It is clear that our perception of this situation and the way our dog perceives it is different. Take that into account whenever he hears the doorbell ring.


The same difference of perception exists between human and dog when “we go for a walk” or “ do walkies” or “play” with our dog. When we leave the home and take the dog along for a walk in the park then we go, well…for a walk in the park.

Is our dog thinking the same?

Do you really think that he is going for a walk too?

Then you are in for a surprise, because animals never go for a walk. The Even our ancestors never went for a walk.

For millions of years they lived in a world without cars, trains or planes. They spend long hours hunting and gathering and later working the land in order to provide for their families.

The industrial revolution changed all that.

The vast majority of our fellow citizens are not working the land anymore. We use all sorts of means of transport to go from one place to another. The result is that today we drive to the gym at 5.00 in the morning, before driving to our jobs. In the evening we will again drive home and maybe take a small stroll with the dog. But…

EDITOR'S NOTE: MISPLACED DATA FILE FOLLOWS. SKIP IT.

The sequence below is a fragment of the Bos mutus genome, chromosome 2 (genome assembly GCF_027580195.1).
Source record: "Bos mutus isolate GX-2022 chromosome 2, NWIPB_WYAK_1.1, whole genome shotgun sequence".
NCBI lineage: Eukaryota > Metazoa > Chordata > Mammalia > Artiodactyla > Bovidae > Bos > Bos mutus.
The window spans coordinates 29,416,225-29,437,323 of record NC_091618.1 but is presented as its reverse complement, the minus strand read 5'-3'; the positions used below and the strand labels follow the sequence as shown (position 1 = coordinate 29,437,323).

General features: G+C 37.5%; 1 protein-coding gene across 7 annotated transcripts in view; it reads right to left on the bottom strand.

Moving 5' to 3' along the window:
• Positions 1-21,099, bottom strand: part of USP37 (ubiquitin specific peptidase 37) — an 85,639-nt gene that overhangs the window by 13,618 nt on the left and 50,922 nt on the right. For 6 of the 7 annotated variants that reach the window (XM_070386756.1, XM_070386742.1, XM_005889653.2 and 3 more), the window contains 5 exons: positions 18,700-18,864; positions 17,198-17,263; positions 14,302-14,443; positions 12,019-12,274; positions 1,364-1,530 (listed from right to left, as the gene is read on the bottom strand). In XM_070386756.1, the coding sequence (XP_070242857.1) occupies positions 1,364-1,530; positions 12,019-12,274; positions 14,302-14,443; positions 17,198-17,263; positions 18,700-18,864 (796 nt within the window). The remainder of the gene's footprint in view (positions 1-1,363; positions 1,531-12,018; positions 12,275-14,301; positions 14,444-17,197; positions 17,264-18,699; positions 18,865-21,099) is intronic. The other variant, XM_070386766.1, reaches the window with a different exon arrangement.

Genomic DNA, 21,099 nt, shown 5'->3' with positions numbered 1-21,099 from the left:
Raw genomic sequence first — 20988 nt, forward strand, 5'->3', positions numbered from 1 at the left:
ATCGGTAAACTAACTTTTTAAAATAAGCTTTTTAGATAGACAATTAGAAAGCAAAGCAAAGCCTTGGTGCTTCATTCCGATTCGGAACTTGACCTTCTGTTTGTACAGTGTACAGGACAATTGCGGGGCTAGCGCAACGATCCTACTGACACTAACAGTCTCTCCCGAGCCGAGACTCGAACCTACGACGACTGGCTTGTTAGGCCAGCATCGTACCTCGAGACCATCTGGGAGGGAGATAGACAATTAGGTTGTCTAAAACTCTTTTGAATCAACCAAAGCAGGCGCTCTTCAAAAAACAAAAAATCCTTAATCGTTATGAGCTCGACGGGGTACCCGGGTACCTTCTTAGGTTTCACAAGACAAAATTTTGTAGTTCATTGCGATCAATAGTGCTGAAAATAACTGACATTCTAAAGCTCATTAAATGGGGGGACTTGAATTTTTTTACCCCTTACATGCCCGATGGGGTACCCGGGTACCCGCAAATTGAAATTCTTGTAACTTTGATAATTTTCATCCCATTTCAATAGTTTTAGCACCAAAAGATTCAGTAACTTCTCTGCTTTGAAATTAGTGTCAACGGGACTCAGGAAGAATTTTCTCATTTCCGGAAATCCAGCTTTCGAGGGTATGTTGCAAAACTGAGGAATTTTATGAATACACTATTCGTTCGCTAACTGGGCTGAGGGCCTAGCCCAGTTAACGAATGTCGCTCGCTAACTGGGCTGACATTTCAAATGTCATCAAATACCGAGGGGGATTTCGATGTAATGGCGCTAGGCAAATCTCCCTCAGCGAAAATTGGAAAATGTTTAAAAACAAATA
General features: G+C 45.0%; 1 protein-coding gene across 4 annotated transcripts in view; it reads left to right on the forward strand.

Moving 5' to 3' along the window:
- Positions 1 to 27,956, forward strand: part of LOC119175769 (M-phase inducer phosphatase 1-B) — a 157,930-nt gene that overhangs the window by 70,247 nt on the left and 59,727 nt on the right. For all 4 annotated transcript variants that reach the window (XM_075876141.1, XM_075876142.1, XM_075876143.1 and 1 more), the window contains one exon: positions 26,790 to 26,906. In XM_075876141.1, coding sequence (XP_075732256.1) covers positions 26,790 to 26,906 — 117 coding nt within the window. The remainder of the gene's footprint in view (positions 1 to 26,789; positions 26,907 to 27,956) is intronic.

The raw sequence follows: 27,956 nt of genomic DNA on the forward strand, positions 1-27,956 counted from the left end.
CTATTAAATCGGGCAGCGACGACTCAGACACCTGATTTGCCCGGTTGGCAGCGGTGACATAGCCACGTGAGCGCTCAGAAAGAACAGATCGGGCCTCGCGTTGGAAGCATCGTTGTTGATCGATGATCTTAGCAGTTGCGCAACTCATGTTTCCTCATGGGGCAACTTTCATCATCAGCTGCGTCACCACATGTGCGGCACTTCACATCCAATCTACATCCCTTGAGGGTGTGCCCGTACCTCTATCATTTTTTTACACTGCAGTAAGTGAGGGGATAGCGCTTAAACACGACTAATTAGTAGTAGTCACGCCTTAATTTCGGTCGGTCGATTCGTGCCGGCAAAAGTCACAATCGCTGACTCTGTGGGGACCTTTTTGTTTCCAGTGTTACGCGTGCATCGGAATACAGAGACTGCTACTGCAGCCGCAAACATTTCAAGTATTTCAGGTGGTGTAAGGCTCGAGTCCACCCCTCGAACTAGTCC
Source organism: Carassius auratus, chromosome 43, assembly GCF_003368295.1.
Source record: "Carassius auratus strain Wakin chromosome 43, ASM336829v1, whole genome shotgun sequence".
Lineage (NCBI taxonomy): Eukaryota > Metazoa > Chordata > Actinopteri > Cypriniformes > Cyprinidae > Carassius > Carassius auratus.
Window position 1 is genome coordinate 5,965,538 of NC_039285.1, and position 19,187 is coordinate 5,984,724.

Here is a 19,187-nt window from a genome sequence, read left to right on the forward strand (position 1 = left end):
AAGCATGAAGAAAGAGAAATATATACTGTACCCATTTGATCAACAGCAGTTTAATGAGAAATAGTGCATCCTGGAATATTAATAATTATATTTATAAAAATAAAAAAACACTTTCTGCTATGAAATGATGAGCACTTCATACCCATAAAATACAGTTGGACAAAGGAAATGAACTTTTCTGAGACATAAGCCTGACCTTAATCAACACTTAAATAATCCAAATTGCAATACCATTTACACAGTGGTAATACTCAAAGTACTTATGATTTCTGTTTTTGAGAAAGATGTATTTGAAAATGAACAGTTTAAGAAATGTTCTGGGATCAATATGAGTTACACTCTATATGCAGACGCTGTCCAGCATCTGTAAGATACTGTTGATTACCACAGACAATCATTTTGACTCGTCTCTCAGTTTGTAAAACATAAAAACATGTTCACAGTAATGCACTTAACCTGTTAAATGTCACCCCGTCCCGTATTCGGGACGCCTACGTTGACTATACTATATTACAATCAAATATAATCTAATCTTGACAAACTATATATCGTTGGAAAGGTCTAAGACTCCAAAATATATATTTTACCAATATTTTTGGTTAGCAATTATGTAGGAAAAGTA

Dogs do not drive cars.

Whenever you leave your home with your dog, remember that he has two considerations in his head: “I am going to hunt and kill,” or “I am going to get killed by another predator.”

Pack animals hunt together. The pack is their life insurance.

The pack provides safety, survival, food and procreation.

The better the pack is organised, the more successful the hunt will be. If some members of the pack are ill of wounded it reflects upon every other member of that pack.

The consequences are that we humans have to behave as a pack leader when we are walking our dog. How do we do that?

My firm advice is to never walk your dogs outside, when you do not have total control of your dog inside your home.

Do you think that you will be able to call your dog in the park if you cannot call him in your own garden? Of course not.

Let’s say that you have taught your dog to Sit, Stay and Come each time you feed him for al least two months.

Let’s say that you are able to call him and make him stay put when there is someone at the front door. Then it might be the right time to go outside with your dog and take him for a walk on the leash. Only when he has grown accustomed to the distractions of the outside world, when he shows his respect to you by not pulling on the leash, by sitting on command, then you can start walking him off the leash.